Noninvasive assessment of skin lesions, especially of basal cell carcinoma (BCC), has benefited more recently from the use of optical imaging techniques such as optical coherence tomography (OCT) and reflectance confocal microscopy (RCM). While RCM provides submicron scale resolution and thus enables identification of skin morphological changes of the skin, with the downside of limited penetration depth, OCT imaging of the same lesion brings the benefit of better resolving its depth of invasion. OCT and RCM can be used either individually or combined within the same instrument for the noninvasive diagnosis of nonmelanoma skin cancers (NMSCs). Their combined use has shown to provide certain benefits such as better characterization of the lesion's margins, both in depth and laterally, as well as improved sensitivity and specificity, as previously demonstrated by our team. In this article we report a new “fiber-based” implementation of the second-generation RCM-OCT hand-held probe. The fiber-based implementation of both imaging modalities enabled the construction of a smaller footprint/lower weight hand-held probe. Its preliminary evaluation on the skin of healthy volunteers is reported here, demonstrating improved capabilities for resolving sub-cellular structures and image skin morphology with micron-scale resolution to a higher depth than in the previous implementation, while also enabling the construction of angiography maps showing vascular remodeling.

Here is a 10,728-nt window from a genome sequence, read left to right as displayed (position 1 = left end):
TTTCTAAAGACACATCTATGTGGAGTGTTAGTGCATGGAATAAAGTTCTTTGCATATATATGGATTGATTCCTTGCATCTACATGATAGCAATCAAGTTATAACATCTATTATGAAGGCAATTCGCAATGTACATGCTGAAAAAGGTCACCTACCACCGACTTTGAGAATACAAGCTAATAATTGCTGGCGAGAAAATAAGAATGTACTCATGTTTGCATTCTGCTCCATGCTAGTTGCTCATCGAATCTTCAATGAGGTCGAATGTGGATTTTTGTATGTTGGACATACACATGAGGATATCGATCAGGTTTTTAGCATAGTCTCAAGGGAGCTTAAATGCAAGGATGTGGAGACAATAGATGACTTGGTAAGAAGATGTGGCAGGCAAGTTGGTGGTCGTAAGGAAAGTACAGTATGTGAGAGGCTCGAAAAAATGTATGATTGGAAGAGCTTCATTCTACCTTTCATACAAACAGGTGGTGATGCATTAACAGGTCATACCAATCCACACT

© 2022 Physical Sciences Inc. Translational Biophotonics published by Wiley-VCH GmbH.https://doi.org/10.1002/tbio.202200002